Silk City has promised me more yarn. Oh, goodie!
Meanwhile, I finally cleared a loom that has had a bunch of my handdyed scarves on it for more than a year. I was able to move the loom to the new studio with the warp intact, so there it sat. I ended up netting six 2 yard scarves from a 14 yard warp. I love these soft retro looking scarves. They are mostly all handdyed rayons and cottons. The weft is tencel. Actually three of the scarves have a tencel weft, three have a bamboo weft. It is hard to tell the difference.
Normally these scarves would be donated to arts organizations for fundraisers and tricky trays, and whatever makes me feel like donating a scarf worth a couple hundred dollars. I’m really careful whom I donate to. But sadly all of the arts organizations I support have had to cancel major fundraising events this year for obvious reasons. And even my lovely guild show and sale in November has had to move online. So I’ll be populating my eShop with whatever scarves I have, and things like totebags from scraps, that’s my project for the next couple of weeks. We are setting up a lightbox and photography area in one of the guest rooms. Since I can’t have any students or guests, one of the rooms can easily become a photo area.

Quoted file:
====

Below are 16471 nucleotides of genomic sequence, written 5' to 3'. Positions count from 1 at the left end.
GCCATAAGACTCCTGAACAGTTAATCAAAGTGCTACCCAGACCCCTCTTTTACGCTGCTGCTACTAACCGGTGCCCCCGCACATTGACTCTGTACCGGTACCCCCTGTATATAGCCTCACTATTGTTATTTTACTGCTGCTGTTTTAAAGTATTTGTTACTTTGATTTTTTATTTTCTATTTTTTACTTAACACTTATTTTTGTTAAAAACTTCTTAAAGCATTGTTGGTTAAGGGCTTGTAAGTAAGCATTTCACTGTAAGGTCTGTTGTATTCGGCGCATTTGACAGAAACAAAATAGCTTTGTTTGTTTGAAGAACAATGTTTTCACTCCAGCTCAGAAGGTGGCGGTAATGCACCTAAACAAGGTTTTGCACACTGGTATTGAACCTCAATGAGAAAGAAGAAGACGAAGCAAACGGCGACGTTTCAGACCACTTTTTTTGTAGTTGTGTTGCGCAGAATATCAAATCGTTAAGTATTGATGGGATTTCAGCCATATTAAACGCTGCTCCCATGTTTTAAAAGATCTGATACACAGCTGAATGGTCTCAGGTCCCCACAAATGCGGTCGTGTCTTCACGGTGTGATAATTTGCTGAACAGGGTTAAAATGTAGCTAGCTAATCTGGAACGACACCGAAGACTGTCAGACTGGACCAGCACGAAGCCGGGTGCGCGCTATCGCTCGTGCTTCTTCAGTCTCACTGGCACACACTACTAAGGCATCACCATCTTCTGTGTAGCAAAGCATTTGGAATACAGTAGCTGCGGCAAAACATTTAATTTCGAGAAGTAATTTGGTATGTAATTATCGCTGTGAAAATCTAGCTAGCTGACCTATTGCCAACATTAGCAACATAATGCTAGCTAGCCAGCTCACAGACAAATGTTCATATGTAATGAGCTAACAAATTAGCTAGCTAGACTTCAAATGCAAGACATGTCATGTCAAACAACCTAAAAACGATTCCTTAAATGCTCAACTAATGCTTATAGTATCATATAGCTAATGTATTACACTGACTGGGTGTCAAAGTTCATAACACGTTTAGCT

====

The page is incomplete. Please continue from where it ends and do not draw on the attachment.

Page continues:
With that loom cleared, and more yarn from Silk City Fibers coming in the next couple of days, I’m wanting to get another warp on the loom I specifically use for these scarves. It has to have a second beam for the 14 yards of supplemental warps. So I looked through my huge binder of all the color forecasts I developed for Handwoven Magazine, back in the early 2000’s and picked one that appealed to me. Mostly it appealed to me because it was called Autumn Harvest and fall is coming. And I can’t wait. Normally fall means I live on planes and travel and I’m not doing any of that this year. I’m doing different things. I have a huge amount of bookings for guild remote lectures, and some remote workshops and I’ve had to rewrite most of my prospectuses to indicate what can be done remotely. Actually most of them so far. You can look at what I have to offer for remote learning here. I just have to figure out how to do some of my garment classes remotely, especially now that you can buy the patterns… 🙂
So anyway, here is the Autumn Harvest palette drawn from a 2004 column in Handwoven Magazine, and I pulled some yarns to see if I had the right combinations.